At least one show slated for the Void was moved. Wild Ones, a Portland, Ore., band that was originally sheduled to play there on Jan. 17 will now, instead, make a stop at the Whistle Stop Bar in South Park on the same date. 
 
Situated just a block down El Cajon Boulevard from Soda Bar, the Void has had its share of difficulty finding an identity over the last few years, transitioning from the Zombie Lounge to the Radio Room to Eleven before settling into its Void incarnation.
 
Rosemary Bystrak, of SD:Dialed In (and SoundDiego contributor), doesn't seem too concerned: "Since I live nearby, I hope the new changes are good for the neighborhood and provide a new hangout, but if not, the city has enough going on without it." 
 
For local concertgoers, the number of places to see live shows in San Diego just keeps dwindling. Over the last year or so, we’ve lost Anthology, 4th & B, Voyeur and the Void. We are hoping, of course, that the list will not include the Griffin.
 
Pyles had a slightly more optimistic take on it.
 
“I will miss being able to go back and forth between the Void and Soda Bar," Pyles said. "But at this point, with so many venues hosting shows and the lack of a large local music fan base to support them, one less venue isn’t a bad thing.” 
 
Bystrak echoed that sentiment: "I enjoyed the Void, but for me it wasn't around long enough to impact the music scene. There were great shows and underattended shows and numerous bookers and a popular karaoke night, but other than the benefit of hopping between Soda Bar and the Void, there are enough places for live music...maybe too many still."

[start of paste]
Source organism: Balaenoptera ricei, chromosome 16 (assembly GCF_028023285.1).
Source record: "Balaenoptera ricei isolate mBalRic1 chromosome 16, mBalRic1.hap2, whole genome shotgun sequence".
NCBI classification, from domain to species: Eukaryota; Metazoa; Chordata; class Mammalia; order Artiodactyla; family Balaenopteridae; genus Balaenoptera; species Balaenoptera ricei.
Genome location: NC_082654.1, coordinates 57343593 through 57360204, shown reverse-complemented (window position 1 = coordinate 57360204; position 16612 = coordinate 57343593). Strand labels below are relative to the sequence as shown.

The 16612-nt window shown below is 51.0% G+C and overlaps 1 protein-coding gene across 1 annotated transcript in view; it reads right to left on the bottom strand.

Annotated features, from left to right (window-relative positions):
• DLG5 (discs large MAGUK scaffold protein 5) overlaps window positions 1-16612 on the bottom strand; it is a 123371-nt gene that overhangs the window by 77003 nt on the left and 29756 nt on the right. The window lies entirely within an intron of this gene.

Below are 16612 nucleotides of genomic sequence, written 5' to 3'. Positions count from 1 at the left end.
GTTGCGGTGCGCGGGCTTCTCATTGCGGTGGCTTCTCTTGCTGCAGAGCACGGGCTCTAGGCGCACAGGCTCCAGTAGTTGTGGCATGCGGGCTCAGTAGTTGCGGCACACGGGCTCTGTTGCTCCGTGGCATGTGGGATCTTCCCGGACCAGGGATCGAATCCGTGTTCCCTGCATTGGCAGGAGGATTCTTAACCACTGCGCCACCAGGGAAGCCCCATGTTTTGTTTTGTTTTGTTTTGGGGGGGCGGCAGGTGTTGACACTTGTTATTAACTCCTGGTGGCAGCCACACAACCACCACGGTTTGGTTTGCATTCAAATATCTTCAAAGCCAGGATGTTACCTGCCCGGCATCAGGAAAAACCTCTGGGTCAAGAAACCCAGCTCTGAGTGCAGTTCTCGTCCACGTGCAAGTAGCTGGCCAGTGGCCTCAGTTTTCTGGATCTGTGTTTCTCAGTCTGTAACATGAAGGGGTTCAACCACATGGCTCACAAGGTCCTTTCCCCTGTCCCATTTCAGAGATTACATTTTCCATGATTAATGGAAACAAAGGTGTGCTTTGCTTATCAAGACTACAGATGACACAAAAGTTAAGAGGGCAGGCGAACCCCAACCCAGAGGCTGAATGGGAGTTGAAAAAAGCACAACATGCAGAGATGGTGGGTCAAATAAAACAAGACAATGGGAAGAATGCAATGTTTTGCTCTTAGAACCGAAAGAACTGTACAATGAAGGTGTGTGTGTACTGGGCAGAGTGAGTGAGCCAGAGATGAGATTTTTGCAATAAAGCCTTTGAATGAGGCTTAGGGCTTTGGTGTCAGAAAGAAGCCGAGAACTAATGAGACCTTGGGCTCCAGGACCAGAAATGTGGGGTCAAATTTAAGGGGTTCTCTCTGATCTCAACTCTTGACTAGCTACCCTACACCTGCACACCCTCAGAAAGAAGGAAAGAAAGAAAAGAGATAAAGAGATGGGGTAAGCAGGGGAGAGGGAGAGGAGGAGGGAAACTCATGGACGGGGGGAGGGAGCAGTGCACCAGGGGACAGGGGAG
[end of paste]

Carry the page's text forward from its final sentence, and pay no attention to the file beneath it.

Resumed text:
Updated 1:30 p.m., Sunday Jan. 12: In even more local music venue news, we've confirmed that Brick by Brick's alcohol license has been suspended, as of Dec. 13. According to the California Department of Alchoholic Beverage Control, the suspension carries a term of 12 months. While it's not clear whether the club will be able to lift the suspension at some point, there's likely to be financial repercussions.
 
Not everyone seems to think the situation is dire, however. After a Dec. 15 show at the venue by Jake E. Lee's new band, Red Dragon Cartel, Rock Guitar Daily blogger, Tony Conley, appreciated the newly-sober rock environment: "San Diego's Brick By Brick is one of the premier rock clubs in the West, and even they were down a notch, having lost their liquor license.This wasn't looking good. Thankfully, I can report that this was one of the best nights I've had all year. Brick By Brick was packed to the gills with none of the drunken stupidity that can render a metal crowd stupid, and both Brosh and Lee played sets that could easily be called blinders."  
 
We'll be keeping a close eye on any further developments, but wish these clubs the best of luck.
 

Dustin Lothspeich plays in Old Tiger, Diamond Lakes, Chess Wars and Boy King. Follow his updates on Twitter or contact him directly.